LINQ Farm Seed 02: Aggregate Operator Part II

LINQ Farm Seeds are short posts designed to be read in a few minutes. In the previous seed we used the first overload of the C# 3.0 LINQ Aggregate operator to sum a list of numbers. In this post we'll work with a list of words.

The code we will look at reverses the following string:

  • The end is the beginning, the beginning the end

If we pass this string in to our method, it will yield this result:

  • end the beginning the beginning, the is end The

Here is the method that we will use:

private string ReverseSentence(string sentence)
  string[] words = sentence.Split(' ');           

  return words.Aggregate((accumulator, b) => b + " " + accumulator);

The method first breaks the sentence down into a list of words:

  string[] words = sentence.Split(' ');

It passes this list to the LINQ to Objects Aggregate operator. This overload of that operator takes a single lambda expression as a parameter. The lambda expression takes two parameters (accumulator, b) and returns them in reverse order (b accumulator). If it were a standard method rather than a lambda expression, it would look like this:

private static string Reverse(string accumulator, string b)
   return b + " " + accumulator;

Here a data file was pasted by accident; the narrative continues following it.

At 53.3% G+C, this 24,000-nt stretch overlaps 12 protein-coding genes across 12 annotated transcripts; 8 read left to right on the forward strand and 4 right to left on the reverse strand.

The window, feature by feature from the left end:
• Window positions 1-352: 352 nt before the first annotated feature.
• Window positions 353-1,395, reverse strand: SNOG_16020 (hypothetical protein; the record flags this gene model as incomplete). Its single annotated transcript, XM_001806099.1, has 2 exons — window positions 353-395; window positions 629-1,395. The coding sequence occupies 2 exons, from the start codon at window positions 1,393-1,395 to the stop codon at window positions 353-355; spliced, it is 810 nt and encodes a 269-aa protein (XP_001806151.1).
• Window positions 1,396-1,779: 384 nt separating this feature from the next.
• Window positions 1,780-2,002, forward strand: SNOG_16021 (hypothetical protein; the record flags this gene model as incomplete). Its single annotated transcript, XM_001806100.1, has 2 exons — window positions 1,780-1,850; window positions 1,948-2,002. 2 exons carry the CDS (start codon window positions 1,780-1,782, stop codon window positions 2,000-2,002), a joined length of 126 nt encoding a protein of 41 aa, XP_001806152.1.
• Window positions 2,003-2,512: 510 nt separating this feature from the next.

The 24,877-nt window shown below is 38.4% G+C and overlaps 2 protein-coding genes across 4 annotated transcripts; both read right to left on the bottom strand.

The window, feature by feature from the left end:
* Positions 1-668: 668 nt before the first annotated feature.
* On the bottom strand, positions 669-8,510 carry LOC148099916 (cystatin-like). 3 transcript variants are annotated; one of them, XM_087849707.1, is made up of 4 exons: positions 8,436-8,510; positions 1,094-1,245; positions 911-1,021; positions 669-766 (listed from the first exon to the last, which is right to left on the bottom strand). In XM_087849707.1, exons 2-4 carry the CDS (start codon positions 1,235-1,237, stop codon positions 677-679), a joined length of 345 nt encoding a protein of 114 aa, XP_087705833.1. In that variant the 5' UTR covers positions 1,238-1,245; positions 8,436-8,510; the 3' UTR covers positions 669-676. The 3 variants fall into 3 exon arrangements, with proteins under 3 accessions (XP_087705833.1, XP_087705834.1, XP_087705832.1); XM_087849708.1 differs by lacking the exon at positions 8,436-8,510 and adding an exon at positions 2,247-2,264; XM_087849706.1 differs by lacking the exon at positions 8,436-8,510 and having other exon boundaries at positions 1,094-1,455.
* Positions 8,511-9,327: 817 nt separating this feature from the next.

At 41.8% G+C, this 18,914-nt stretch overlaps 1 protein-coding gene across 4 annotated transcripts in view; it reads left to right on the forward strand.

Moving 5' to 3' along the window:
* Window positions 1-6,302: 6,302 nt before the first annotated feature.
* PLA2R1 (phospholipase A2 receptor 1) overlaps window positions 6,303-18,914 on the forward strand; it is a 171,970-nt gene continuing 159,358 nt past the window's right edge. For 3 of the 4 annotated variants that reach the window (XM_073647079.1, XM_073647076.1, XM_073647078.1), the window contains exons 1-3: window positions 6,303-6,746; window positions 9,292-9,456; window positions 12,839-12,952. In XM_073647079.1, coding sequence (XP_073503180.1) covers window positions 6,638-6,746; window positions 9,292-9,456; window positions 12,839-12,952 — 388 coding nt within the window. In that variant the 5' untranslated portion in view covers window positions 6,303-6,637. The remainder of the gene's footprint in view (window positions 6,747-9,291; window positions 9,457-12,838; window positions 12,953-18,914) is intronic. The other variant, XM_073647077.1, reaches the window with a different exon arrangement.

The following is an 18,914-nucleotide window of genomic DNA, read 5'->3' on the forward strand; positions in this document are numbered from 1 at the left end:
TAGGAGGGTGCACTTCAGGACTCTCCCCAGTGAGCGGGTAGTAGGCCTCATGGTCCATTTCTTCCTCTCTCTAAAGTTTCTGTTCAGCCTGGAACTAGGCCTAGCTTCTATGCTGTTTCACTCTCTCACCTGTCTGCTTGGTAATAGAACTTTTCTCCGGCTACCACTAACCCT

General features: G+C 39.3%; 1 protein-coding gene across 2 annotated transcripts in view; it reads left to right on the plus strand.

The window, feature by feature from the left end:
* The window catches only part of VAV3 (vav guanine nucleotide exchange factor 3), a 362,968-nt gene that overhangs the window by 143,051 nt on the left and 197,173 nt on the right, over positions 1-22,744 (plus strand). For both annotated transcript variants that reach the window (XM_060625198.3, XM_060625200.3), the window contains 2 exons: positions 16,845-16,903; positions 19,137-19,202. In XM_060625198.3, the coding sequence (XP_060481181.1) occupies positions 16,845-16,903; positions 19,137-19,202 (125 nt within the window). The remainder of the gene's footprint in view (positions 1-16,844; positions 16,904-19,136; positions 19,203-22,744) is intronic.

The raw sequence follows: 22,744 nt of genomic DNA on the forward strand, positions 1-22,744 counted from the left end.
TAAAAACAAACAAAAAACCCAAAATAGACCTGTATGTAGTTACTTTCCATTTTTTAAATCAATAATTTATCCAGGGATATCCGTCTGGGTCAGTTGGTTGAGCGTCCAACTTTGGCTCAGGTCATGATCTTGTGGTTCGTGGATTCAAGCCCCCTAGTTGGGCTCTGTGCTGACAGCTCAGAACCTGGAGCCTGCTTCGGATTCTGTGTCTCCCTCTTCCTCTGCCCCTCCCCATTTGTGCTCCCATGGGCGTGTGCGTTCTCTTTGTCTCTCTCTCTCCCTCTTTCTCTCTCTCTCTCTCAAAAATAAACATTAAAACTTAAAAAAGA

The method would be called like this:


In our code, however, we use lambda expressions rather than standard methods.

As you recall from the previous post, the Aggregate operators passes in items two at a time from a list. The first parameter becomes the accumulator for the aggregation. This is why I chose to give the first parameter in the lambda expression the name accumulator:

return words.Aggregate((accumulator, b) => b + " " + accumulator);

You can watch the aggregation process take place in the debugger. Set a breakpoint on the call to Aggregate, and add the variables accumulator and b to your watch list. Step through the method with the F11 key. You can watch the result "accumulate" in the accumulator variable.

The process begins by passing the first two words into the lambda expression, where the first one is the accumulator:

  • (The) (end)

The method reverses their order and places a space between them:

  • end The

The next iteration sends in the result of the previous expression, plus the next word from the list:

  • (end the) (is)

The lambda expression reverses them:

  • is end The

The Aggregate operator now processes the result of the previous iteration in the accumulator plus the next word:

  • (is end The) (the)

Again our lambda expression swaps the parameters and places a space between them:

  • the is end The

Next time we pass in the following:

  • (the is end The) (beginning,)

This yields:

  • beginning, the is end The

The rest of the cycle looks like this:

  • (beginning, the is end The), (the) >===> the beginning, the is end The
  • (the beginning, the is end The) (beginning) >===> beginning the beginning, the is end The
  • (beginning the beginning, the is end The) (the) >===> the beginning the beginning, the is end The
  • (the beginning the beginning, the is end The) (end) >===> end the beginning the beginning, the is end The